The education policies proposed Monday by Gov. John Kasich would increase state funding to many poorer school districts and reduce funding in districts that the state says can afford to pay via local levies.
In the first year (2015-16) of Kasich’s budget plan, 287 school districts would receive funding increases and 323 districts would see decreases, according to Aaron Rausch, director of budget and school funding for the Ohio Department of Education. The next year, it would be 320 districts up and 290 down.
The state Office of Management and Budget is expected to release the projected impact to each individual school district this week.
Rausch said total state funding to K-12 schools would increase by $550 million during the course of the two-year budget. He said some districts could receive up to a 10 percent increase in funding, but no district will receive a reduction greater than 3 percent.
“If you have a greater capacity (to raise levy funds) in your district based on income and property values, the state should do less,” Kasich said in releasing his plan Monday.
The governor’s budget is still at the proposal stage, with the state legislature likely to weigh in with changes to some items between now and June.
Barbara Shaner, associate executive director of the Ohio Association of School Business Officials, cautioned that many details of Kasich’s education plan are still unknown. But Shaner said in general, OASBO is encouraged to see an overall increase in school funding. She also said Kasich’s desire to push funding to districts with less local capacity is generally a positive thing.
Ohio Superintendent Richard Ross said the state budget’s education proposals track four main goals that he and the governor share – holding charter schools more accountable, empowering local school boards, limiting student testing, and helping students earn early college credit.
** Charter schools: Ross repeated Columbus’ growing mantra calling for better charter oversight.
“I support high-quality charter schools because our families need choices in education,” Ross said. “But some Ohio charters are failing our students. We need to do more to improve poor-performing charter schools, or drive them out of business.”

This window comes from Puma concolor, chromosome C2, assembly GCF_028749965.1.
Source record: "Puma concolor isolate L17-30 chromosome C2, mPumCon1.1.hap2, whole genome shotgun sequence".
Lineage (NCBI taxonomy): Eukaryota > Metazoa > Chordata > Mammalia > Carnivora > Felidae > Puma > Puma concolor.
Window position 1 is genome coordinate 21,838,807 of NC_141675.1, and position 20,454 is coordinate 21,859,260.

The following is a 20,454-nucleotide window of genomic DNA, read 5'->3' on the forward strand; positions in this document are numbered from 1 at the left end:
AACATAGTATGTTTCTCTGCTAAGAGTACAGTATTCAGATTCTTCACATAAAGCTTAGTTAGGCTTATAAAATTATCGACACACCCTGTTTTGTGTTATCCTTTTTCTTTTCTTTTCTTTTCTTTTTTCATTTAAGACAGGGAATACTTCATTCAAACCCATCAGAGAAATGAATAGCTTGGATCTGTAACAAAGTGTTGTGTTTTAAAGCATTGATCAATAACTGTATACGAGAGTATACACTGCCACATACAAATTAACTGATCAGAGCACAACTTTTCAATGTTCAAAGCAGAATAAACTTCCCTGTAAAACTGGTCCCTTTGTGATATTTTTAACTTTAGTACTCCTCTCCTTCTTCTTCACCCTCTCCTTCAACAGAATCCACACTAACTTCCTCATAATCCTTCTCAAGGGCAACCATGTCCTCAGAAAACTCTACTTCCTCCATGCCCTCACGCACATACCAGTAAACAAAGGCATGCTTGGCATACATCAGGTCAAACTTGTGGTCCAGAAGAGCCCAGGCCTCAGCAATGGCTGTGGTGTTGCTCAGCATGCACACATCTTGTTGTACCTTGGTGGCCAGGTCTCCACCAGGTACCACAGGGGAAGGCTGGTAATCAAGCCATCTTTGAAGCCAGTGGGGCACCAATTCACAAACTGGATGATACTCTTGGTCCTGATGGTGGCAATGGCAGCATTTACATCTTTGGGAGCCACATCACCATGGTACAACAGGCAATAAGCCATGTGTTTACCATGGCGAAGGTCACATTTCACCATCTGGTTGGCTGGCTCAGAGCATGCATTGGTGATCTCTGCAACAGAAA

Jessica Voltolini, legislative liaison for ODE, said the state began rating charter school sponsors Jan. 1. Sponsors rated “exemplary” will get additional funding and support. Other rating levels are effective, ineffective (which puts the sponsor on a one-year action plan), and poor, which will lead the state to revoke the agency’s sponsorship.
Under Kasich’s plan, charters could try to get voters to approve levy funding for the first time, but only if the public school board in their geographic area votes to put such a levy on the ballot. Shaner said OASBO is opposed to the concept of local levy funds going to charters.
* Empowering schools: Voltolini said the budget proposal calls for regulatory relief for schools, such as eliminating some paperwork and contracting rules, softening evaluation requirements for high performing teachers, and, in the case of the highest-performing schools, even softening class-size rules.
ODE spokesman John Charlton acknowledged that anytime the state provides more freedom, there is the potential for misdeeds if districts take advantage of the change improperly. But he emphasized there are still numerous ways for the state to maintain oversight of schools.
* Limiting testing: Kasich’s proposal closely follows the suggestions that Ross made in his Jan. 15 report to the state legislature. It calls for schools to spend no more than 2 percent of the school year on state and district tests, and no more than 1 percent of the time on practice tests.
* Other issues: Kasich wants to spend $13.5 million training more high school teachers as college adjunct faculty, so students can take advantage of the free College Credit Plus program. That mirrors a plan that Learn to Earn Dayton just launched for Montgomery County.
The budget calls for a $40 million increase in early childhood education funding, a line-item cheered by ReadySetSoar, which advocates for better early childhood education in the Dayton area.
For the EdChoice scholarship, which helps students from low-scoring schools go to private schools, Kasich wants to bump the value of the voucher from $5,000 per year to $5,700. The budget also calls for creation of a set of standards, evaluations and training money for school counselors.
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